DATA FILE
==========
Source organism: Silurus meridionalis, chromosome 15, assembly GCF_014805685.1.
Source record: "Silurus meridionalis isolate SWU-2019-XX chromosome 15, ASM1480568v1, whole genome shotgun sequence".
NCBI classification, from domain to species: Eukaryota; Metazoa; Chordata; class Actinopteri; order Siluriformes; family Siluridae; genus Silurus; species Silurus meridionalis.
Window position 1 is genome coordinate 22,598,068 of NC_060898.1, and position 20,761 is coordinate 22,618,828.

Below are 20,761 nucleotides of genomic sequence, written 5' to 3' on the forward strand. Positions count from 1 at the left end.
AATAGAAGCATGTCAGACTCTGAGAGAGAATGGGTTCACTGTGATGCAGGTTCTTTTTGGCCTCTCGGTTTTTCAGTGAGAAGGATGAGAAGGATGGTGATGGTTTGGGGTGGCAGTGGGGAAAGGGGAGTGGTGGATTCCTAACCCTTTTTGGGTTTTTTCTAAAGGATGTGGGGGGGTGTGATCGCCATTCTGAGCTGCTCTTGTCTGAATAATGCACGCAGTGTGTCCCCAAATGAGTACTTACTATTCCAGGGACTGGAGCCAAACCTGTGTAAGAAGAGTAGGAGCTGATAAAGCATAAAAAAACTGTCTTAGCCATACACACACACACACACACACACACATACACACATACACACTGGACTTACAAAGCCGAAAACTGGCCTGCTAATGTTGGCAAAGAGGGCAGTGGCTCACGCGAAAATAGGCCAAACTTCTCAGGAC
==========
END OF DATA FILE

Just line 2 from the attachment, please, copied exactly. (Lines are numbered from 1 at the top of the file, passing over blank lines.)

Source record: "Silurus meridionalis isolate SWU-2019-XX chromosome 15, ASM1480568v1, whole genome shotgun sequence".